Today in the developed world, even among those most committed to decarbonization, intermittency (let alone massive disruption) of the grid is simply unthinkable. Demand for (clean) electricity is growing all over the globe. This essay summons images, strategies, and tactics from Italy of the 1960s to help think about the (electrical) grid in the time of climate change. To be sure, theorists, activists, and artists associated with radical movements in Italy perceived of their primary struggle as between labor and capital, workers and the Fordist factory. Environmental concerns were not central to the movements' most revolutionary phases. Actors in the workerism (operaismo) or Autonomia movements could not be expected to have knowledge of the effects of accelerated greenhouse gas emissions. Still, they inspire alternatives to the (weak) reformist models being proposed to chip away at carbon emissions today. Their work might push us toward undoing the massive infrastructures of the grid to think about other ways of living together in a time of tipping points, transitions, and catastrophic effects.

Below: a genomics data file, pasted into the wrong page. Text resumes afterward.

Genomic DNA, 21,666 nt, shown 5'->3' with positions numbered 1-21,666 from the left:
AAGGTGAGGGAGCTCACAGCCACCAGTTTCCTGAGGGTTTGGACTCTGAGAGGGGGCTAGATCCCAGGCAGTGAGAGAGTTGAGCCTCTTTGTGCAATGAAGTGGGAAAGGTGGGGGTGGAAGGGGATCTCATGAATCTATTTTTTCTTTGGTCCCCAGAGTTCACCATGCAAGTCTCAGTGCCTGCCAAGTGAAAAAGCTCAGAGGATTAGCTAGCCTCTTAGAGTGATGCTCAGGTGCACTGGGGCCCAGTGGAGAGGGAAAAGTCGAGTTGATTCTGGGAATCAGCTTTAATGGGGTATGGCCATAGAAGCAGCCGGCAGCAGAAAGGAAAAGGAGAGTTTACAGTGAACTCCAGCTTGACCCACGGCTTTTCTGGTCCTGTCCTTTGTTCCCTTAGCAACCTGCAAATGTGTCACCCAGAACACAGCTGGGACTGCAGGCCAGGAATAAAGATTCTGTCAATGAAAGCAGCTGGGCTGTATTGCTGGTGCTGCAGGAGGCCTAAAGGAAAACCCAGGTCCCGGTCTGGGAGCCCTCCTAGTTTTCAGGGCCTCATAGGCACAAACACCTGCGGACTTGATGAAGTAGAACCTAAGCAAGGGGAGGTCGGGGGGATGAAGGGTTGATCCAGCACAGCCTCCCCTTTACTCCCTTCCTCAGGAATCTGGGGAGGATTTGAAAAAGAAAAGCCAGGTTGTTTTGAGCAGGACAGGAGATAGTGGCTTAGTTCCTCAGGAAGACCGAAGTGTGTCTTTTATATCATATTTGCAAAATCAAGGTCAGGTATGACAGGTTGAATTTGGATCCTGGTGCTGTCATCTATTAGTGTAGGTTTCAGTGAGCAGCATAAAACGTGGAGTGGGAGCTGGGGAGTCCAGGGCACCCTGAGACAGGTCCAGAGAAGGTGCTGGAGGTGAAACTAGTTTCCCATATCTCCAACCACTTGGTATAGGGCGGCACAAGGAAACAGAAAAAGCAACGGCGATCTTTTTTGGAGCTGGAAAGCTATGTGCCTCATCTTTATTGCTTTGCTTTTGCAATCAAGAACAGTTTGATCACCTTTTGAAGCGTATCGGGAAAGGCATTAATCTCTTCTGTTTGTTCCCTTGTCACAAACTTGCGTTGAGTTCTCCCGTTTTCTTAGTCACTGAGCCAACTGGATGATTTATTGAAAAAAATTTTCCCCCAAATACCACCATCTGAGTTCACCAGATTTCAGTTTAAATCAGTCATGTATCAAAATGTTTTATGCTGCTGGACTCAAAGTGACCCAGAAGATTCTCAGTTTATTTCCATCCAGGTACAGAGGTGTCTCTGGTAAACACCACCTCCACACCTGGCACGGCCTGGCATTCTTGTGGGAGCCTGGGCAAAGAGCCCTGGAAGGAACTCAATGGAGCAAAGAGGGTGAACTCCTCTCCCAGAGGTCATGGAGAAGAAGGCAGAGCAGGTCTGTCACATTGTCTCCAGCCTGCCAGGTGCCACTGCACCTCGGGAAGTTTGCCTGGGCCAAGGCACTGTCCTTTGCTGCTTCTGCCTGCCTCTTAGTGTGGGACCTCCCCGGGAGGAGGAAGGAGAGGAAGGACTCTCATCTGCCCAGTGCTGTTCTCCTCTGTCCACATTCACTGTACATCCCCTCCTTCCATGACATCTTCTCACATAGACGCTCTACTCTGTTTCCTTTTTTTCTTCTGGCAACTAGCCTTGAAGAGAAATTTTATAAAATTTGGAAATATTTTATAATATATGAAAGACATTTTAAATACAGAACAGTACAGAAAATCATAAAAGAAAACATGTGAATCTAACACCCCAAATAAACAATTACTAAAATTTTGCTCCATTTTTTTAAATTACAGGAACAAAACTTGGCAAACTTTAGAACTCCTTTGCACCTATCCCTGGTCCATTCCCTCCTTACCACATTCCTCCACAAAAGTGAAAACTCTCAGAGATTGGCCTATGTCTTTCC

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Karen Pinkus; Intermittent Grids. South Atlantic Quarterly 1 April 2017; 116 (2): 327–343. doi: https://doi.org/10.1215/00382876-3829434
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